Defense minister urges partners to provide Ukraine with offensive weapons
Ukraine needs not only defensive but also offensive weapons from its partners, Ukrainian Defense Minister Oleksiy Reznikov said at a briefing with his Danish counterpart Trine Bramsen on Dec. 18.
Reznikov said statements of concern were no longer enough, given Moscow’s ultimatum to NATO that Ukraine be banned from joining the alliance.
The alliance must take a tough stance and really help Ukraine, Reznikov said.
“If there is real assistance with weapons and technologies for Ukraine, this will stop the aggressor and he will not go on the offensive…,” Reznikov said.
“That’s because very pragmatic people live in the Kremlin, and they watch their money very well… If ’'s clear for them that the price of this offensive, this aggression, will be exorbitant for them, they will not resort to it.”
According to defense minister, economic, political, and financial sanctions – coupled with military aid to the Ukrainian armed forces – means that the costs of aggression against Ukraine would be too high for the Kremlin.
“We will defend ourselves, but help us,” he added.
The minister said Ukraine needs electronic warfare and reconnaissance equipment, anti-missile systems, cyber defense equipment, and aid for its navy.
“We’ve not made a secret of all these war needs, we’re not concealing them, in order to make the aggressor stop,” the minister said.
On Dec. 12, the Financial Times reported that Reznikov had blamed Germany for blocking the supply of weaponry to Kyiv through NATO, despite U.S. warnings of a possible imminent invasion by Russian forces.
German newspaper Bild appeared to confirm Reznikov’s claims when it reported that former German Chancellor Angela Merkel had personally opposed NATO arming Ukraine.
Berlin asked the Netherlands to also oppose arming Ukraine as well, allegedly because Germany did not want to find itself the only NATO member opposed to supplying Ukraine with weapons, Bild said.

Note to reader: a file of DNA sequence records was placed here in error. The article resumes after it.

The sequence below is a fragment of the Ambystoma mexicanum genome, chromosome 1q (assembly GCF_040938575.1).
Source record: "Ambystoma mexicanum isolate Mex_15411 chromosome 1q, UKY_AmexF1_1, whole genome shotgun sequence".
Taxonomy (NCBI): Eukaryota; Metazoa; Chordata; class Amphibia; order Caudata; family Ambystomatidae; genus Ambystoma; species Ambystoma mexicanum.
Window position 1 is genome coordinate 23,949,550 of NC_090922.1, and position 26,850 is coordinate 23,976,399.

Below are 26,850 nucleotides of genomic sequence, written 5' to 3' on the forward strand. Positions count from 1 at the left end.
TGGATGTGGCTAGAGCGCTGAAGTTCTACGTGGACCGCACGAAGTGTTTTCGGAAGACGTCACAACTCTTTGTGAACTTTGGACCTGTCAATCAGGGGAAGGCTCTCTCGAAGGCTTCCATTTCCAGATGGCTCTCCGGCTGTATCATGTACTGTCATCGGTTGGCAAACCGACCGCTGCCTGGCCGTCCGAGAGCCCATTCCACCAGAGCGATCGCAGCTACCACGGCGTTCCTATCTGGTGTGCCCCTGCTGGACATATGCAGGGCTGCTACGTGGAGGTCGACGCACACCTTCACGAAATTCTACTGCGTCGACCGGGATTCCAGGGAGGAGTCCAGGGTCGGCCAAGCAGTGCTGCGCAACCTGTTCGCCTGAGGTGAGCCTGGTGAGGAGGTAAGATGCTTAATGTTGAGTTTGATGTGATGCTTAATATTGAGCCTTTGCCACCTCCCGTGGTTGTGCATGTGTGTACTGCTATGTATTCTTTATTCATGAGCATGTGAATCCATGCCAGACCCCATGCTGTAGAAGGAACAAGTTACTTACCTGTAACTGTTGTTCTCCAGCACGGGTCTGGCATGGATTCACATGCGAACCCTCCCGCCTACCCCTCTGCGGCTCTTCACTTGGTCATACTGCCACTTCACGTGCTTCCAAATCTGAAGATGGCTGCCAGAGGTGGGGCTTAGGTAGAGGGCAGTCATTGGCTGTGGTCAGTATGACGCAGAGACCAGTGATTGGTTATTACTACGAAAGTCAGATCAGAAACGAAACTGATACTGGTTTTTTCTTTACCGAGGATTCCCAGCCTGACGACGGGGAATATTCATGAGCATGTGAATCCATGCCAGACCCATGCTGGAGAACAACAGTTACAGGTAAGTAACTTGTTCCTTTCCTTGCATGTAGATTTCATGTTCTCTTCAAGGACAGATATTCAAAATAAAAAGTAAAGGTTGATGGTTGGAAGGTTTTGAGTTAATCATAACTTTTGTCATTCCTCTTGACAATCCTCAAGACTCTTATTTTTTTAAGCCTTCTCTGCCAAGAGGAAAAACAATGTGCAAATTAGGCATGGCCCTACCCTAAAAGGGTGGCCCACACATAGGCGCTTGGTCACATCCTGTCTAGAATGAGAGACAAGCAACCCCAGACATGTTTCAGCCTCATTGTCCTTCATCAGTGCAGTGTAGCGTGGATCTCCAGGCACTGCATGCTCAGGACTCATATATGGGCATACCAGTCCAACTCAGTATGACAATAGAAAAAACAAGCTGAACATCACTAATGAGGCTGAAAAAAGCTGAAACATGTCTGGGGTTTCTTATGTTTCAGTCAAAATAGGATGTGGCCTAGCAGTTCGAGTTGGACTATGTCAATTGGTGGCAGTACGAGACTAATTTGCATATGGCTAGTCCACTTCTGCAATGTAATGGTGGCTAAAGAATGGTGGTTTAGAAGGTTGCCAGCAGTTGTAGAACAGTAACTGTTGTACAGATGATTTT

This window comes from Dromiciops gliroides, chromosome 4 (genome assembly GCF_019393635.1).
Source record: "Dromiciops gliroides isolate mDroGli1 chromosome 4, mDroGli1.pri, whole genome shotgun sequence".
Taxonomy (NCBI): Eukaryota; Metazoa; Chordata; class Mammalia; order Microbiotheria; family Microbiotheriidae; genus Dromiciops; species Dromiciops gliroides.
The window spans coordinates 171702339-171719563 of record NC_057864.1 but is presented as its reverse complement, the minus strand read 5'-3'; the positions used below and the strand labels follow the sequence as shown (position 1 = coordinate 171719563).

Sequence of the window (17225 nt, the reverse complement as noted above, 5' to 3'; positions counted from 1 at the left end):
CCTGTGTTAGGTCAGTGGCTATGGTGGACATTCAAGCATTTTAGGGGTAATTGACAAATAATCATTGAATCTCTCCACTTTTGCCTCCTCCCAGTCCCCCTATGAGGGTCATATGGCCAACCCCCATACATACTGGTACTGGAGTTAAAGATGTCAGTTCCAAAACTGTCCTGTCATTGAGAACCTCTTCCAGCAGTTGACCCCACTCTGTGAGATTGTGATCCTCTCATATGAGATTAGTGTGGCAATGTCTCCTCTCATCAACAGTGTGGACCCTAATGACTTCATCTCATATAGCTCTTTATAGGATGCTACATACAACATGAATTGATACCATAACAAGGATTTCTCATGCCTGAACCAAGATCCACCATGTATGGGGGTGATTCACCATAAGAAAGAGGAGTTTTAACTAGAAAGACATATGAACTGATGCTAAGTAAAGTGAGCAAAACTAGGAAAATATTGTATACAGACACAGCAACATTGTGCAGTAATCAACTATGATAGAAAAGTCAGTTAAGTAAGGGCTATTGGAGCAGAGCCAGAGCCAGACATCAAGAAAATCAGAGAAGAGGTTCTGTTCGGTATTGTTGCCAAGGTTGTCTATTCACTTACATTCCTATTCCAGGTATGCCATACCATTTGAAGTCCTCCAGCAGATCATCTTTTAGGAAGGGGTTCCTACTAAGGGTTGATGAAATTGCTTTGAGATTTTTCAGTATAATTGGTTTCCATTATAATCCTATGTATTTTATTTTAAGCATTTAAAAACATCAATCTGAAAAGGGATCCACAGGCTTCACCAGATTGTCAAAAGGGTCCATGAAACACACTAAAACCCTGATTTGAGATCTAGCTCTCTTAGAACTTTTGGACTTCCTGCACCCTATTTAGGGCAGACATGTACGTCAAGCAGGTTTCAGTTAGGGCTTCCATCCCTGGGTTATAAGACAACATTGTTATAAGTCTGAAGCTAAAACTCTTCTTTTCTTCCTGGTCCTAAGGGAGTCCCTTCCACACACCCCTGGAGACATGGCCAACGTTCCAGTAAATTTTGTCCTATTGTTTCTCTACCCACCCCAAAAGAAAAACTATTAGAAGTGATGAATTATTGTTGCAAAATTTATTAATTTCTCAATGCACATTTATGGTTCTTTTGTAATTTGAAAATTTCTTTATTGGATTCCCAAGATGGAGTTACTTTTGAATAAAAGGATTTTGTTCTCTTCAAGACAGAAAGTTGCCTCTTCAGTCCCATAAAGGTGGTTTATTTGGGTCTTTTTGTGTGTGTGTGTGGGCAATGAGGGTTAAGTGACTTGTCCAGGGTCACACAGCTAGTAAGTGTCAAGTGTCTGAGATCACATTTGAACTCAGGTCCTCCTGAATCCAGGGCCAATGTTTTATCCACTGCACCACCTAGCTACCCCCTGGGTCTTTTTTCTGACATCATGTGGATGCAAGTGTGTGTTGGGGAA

Ukrainian President Volodymyr Zelensky has stated there is still no shared position in NATO on Ukraine’s membership and the provision of military aid.
On Dec. 10, the Russian Foreign Office announced that if Ukraine formed closer ties with NATO it could provoke a large-scale military conflict in Europe. The Kremlin urged NATO to reverse a 2008 decision that set both Ukraine and Georgia on the path to membership.
Then, on Dec. 17, Russia issued security demands to the United States and NATO, saying it would not accept Ukraine joining the NATO alliance.
During his talks with U.S. President Joe Biden, Russian President Vladimir Putin asked for guarantees that there would be no further eastward expansion for NATO. Biden did not accede to the demand, and Ukraine continues to proceed with NATO alignment.
Ukrainian Foreign Minister Dmytro Kuleba has called on NATO members to reject the Kremlin’s demands.
On Dec. 18, the Russian Foreign Ministry warned the alliance that if it rejects Russia’s security demands, Moscow will switch to “counter-threat mode,” implying it would make a military response.
The United States will likely respond to Russia’s demands next week.
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